UPDATED: 5 Experience Passion Projects

We’re firm believers in the power of cross-pollination. When we share knowledge, we get a chance to reflect on our own work and challenges – and all become better experience creators as a result.

So for this special Campfire, we invited five WXO Members from across the globe to share five incredible recent projects in five (ish) minutes each. While each project is beautifully unique and specific, we think each one has takeaways for experience creators across sectors to consider and apply in their own work, whether they take the form of wisdom on how to make miracles happen in a limited space and time, or the differences in designing immersive experiences in Eastern and Western cultures.

Read on for insights from:

1. Frances Vieras Blanc: Co-Founder and CEO at Eat The Cake Studio, on Cabinet of Curiosities, a showcase of its history-based immersive universes in a very modern Parisian hotel. She discloses how to transform spaces with minimal magic and create immersive experiences in the most unlikely places.

2. Melinda Lauw: Director, Experience Design at Lucid Experiences, an immersive experience company based in Singapore. She explains the differences between operating in the US and Singapore markets.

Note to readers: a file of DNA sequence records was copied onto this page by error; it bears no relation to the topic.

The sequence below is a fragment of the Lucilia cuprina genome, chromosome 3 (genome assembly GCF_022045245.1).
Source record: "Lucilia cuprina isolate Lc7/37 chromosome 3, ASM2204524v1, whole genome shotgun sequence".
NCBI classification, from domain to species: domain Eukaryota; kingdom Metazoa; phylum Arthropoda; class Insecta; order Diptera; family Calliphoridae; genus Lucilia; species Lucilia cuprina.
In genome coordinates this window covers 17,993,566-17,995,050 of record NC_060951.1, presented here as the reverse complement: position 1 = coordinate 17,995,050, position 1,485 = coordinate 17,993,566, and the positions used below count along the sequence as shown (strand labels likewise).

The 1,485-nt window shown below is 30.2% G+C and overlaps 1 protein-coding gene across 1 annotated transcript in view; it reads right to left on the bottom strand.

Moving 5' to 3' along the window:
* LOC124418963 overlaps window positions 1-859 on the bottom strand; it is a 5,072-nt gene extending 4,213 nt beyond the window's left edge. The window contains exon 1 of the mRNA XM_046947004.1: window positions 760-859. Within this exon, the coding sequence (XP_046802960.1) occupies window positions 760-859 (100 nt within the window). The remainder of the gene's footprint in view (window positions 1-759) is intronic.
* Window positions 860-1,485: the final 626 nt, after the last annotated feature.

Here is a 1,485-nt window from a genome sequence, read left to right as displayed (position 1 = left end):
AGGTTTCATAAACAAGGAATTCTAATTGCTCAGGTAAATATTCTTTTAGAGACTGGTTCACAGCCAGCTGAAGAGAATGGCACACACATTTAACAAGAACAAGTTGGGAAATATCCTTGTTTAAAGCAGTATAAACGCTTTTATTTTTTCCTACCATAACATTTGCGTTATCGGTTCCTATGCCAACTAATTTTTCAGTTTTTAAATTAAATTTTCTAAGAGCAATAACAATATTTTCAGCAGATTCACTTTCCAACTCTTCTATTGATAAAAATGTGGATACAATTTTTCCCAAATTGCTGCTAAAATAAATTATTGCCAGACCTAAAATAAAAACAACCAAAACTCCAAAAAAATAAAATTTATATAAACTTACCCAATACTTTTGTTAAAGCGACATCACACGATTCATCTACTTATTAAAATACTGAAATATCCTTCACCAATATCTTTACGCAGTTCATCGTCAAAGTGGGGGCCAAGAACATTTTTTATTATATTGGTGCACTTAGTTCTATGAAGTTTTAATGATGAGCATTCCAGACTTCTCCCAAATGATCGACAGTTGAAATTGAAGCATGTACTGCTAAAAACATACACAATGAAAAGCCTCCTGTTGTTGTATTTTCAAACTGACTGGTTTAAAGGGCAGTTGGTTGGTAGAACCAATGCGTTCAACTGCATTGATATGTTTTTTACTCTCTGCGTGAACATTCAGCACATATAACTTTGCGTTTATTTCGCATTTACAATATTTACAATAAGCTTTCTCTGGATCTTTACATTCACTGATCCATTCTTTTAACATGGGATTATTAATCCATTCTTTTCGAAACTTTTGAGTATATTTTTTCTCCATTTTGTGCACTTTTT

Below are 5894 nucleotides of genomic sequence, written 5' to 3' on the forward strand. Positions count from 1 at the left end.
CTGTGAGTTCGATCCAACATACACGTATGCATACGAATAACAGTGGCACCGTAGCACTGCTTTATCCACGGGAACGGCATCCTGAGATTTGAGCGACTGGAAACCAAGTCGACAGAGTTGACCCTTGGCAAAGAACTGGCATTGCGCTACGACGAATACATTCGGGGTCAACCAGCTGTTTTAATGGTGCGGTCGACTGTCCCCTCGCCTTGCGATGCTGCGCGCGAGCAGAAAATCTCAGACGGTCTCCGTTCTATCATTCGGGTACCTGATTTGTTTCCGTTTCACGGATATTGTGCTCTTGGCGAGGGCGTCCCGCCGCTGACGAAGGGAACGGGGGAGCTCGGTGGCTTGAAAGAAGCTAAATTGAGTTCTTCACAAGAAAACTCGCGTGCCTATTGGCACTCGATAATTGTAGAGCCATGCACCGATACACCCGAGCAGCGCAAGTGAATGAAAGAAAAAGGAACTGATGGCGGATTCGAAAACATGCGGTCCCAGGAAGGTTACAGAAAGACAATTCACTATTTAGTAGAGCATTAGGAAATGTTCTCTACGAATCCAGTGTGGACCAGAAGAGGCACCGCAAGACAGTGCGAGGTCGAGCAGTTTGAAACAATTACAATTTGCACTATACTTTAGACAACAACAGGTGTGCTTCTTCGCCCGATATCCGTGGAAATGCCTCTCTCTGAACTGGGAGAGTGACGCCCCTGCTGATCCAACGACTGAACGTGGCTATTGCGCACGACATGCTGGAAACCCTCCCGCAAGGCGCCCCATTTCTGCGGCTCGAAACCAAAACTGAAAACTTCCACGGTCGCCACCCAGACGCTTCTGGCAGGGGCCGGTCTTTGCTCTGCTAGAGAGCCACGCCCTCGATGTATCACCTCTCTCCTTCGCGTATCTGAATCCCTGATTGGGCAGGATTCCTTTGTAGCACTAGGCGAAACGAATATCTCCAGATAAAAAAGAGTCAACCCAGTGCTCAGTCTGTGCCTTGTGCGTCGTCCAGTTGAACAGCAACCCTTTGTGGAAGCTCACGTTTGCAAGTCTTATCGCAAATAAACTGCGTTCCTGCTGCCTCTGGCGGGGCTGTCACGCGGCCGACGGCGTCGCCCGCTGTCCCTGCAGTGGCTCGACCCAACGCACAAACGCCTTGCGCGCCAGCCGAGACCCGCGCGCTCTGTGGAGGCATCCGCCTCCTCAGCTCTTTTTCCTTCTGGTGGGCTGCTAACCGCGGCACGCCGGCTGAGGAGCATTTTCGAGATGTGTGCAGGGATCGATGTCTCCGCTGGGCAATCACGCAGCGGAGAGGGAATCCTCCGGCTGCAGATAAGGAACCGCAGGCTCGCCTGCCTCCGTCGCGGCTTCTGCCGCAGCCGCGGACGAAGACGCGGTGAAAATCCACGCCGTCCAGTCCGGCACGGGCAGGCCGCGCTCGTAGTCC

3. Sophie-Alicia Shaw: Creative Producer at Stormjar, on Static Sea, a horror mystery that unravels both online and IRL on Flat Holm Island in the Bristol Channel. She shares the hybrid element of the project, how it’s come to fruition so far, and how you can get involved.

4. Brendan Brown: VP Head of Strategy at George P Johnson, sharing more on a recent workshop he designed and facilitated for 4A’s Stratfest. He covers the concepts, tactics and tools they used to open a window into the experience field and lay the foundation for attracting new talent.

5. Justin Bolognino: Founder and CEO of META, on Spirit Lake, an immersive art experience that took place for the 10th anniversary of Hulaween festival. He talks about storytelling with META-linear narratives.

1. Immersive Alchemy: Transforming Spaces With Minimal Magic

Cabinet of Curiosities, Let Them Eat Cake

Two years ago, Frances Vieras Blanc of Eat The Cake Studio was asked by a decidedly modern Parisian hotel to throw an event to showcase its four immersive, history-based experiences that took in time periods including Versailles, Western, a 1920s speakeasy, and a travelling freak show. Vieras Blanc and her team only had 5 hours to transform each contemporary hotel room into a little slice of each time period, complete with themed food and drinks and character actors.